Polygamy, Scripture and Marriage
Du Preez next presented on the topic of polygamy, a cultural tradition and norm in some parts of Africa, which the church has historically grappled with.
Du Preez argued from Scripture that monogamy is the original and ideal design of God. Beginning with Genesis, he said that “Bible commentators over the centuries, who believe in the historicity of the Genesis account, agree that [Genesis 1-2] reveals that monogamy was indeed God’s intention and will, His plan and design for humanity—to be the model for all future marriages.” Du Preez also pointed to excerpts from the writings of Adventist Church co-founder Ellen White, who also clearly advocated for the Scriptural support of monogamous marriages.
Referencing several well-known biblical characters with multiple wives, du Preez argued that their choice to have more than one wife always led to familial challenges, and that “in Scripture when God called people into service, the person was either single or monogamous,” later falling away into polygamous relationships.
The question and answer period on this topic was noticeably longer. Several attendees, shared “the reality on the ground…where people are,” as an indication of how addressing deeply embedded culture in Africa is difficult. Challenges include men with multiple wives who wish to be baptized as Christians and Adventists, specifically. Ethical questions arise for instance, as to the impact on wives who are “let go” and who, according to those familiar with the scenario, may be cast off, marginalized in their society, and many times never allowed to marry again.
“This is one of the most important topics we are dealing with here,” said Willie Oliver in acknowledging the length of discussion following the presentation. “We need to convene a summit on the topic of polygamy,” he suggested. “I hope we will grapple with the truth of Scripture and I hope that we will continue to study.”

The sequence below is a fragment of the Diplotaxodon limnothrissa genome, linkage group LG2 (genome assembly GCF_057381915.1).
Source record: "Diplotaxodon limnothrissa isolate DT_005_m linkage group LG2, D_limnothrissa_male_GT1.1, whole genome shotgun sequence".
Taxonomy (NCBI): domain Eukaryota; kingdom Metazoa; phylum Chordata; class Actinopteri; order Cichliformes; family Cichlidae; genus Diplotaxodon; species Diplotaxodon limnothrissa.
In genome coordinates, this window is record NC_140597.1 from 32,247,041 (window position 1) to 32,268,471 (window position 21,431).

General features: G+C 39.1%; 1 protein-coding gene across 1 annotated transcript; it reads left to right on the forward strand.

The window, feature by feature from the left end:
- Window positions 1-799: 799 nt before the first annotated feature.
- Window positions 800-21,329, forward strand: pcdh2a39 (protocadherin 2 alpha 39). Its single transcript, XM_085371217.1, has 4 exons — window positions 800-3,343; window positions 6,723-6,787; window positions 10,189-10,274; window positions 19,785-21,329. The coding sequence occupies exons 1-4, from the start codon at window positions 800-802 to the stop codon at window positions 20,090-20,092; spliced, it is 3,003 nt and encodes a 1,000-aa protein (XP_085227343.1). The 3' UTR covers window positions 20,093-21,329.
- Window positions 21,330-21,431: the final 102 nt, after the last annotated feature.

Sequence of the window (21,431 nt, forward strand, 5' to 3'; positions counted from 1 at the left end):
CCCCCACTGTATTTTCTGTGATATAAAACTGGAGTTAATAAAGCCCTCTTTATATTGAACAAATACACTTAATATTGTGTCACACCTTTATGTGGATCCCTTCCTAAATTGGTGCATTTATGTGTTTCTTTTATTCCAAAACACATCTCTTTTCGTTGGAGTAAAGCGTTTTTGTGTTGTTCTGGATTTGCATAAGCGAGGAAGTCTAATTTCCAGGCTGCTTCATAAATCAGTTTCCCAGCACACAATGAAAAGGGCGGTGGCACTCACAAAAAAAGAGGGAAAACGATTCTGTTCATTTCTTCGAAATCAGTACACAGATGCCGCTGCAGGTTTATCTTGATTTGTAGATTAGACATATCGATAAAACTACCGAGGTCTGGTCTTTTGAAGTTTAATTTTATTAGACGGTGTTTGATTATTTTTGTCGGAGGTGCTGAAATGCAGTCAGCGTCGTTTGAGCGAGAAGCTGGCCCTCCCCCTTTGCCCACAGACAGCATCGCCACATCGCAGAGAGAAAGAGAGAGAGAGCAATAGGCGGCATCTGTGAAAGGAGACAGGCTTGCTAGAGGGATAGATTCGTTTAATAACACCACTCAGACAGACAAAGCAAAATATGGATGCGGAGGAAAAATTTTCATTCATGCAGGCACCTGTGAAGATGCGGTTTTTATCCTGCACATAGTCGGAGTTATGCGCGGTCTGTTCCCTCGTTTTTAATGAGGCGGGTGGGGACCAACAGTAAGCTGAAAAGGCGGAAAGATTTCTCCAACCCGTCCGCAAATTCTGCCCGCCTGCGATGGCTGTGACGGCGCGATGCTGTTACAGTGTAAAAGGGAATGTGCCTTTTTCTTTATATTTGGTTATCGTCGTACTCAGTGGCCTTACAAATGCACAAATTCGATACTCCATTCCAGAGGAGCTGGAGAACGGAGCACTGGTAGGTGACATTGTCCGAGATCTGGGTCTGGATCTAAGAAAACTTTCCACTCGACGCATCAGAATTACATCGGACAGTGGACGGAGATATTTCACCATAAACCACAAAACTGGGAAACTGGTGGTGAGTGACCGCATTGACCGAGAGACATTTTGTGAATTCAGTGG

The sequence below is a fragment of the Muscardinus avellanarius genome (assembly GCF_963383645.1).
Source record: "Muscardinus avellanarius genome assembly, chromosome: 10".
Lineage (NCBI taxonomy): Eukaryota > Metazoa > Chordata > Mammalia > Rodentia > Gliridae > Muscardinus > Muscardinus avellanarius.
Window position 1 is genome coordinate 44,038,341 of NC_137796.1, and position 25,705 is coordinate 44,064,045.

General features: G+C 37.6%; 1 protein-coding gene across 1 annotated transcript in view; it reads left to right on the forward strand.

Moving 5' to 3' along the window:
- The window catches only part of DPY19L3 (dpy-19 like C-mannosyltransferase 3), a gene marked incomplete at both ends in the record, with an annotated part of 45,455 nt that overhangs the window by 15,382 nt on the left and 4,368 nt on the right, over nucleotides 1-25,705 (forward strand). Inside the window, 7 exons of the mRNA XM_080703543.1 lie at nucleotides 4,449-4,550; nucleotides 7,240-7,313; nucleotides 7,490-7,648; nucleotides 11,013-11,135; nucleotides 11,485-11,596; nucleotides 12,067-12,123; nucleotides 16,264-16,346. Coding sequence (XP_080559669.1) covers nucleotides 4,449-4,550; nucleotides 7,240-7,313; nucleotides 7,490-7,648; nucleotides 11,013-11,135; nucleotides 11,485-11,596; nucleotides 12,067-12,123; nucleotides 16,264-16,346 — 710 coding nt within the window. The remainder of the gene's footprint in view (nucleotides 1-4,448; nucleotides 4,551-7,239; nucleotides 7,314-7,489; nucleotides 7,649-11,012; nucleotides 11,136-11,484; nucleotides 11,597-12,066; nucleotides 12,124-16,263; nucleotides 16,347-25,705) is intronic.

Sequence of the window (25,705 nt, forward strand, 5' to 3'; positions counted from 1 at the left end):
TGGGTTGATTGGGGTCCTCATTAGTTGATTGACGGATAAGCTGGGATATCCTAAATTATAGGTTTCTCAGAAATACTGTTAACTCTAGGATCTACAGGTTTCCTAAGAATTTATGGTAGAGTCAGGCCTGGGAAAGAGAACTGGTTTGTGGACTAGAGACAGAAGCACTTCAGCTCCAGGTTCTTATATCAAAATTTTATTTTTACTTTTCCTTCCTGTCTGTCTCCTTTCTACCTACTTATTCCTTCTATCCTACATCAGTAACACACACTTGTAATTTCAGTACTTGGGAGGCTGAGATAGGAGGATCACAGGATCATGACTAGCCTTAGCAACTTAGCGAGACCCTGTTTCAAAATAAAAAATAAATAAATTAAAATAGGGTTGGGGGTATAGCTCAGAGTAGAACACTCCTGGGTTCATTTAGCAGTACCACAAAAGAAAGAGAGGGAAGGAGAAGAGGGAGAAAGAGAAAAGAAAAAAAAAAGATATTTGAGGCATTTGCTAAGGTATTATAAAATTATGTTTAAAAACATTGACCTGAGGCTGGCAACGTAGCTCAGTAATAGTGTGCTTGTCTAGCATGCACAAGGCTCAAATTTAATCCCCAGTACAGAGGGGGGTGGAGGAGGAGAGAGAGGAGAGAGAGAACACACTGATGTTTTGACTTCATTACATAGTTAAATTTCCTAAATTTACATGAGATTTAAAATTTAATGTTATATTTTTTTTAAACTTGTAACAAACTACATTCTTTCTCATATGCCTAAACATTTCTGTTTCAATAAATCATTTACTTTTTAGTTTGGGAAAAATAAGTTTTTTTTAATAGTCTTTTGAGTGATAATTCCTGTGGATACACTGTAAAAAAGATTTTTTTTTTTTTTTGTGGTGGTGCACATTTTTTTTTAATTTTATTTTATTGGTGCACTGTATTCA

Traditional African Religions
Intertwined with all of these topics is the history and influence of African Traditional Religions (ATR). Jongimpi Papu, ministerial secretary of the Cape Conference in South Africa began his presentation on the topic by saying, “in Africa, culture is very religious. Culture has serious religious presuppositions.”
Papu emphasized that Africans are “born into religion” and that they tend to have an “over spiritualized cosmology,” which strongly ties their culture with religious practice. As a result, Papu explained, when an African person’s culture is questioned or critiqued, the person receives it as intensely personal and perceives the critique to mean that “everything African is evil.”
Among the most commonly held beliefs within ATR is the centrality of passed away ancestors, which are believed to be “alive” and “closer to man than divinities.” If the family is the most important African social unit, ancestors are perhaps its most important members. “Ancestors are guardians of the family affairs, traditions and ethics,” says Papu. “Man’s strongest influences come from ancestors and [according to ATR] human beings are always in the presence of ancestors.”
This and many other religio-cultural beliefs inform many aspects of life for all Africans. “The African culture is embedded in me,” said one attendee, “even though I don’t practice ATR.”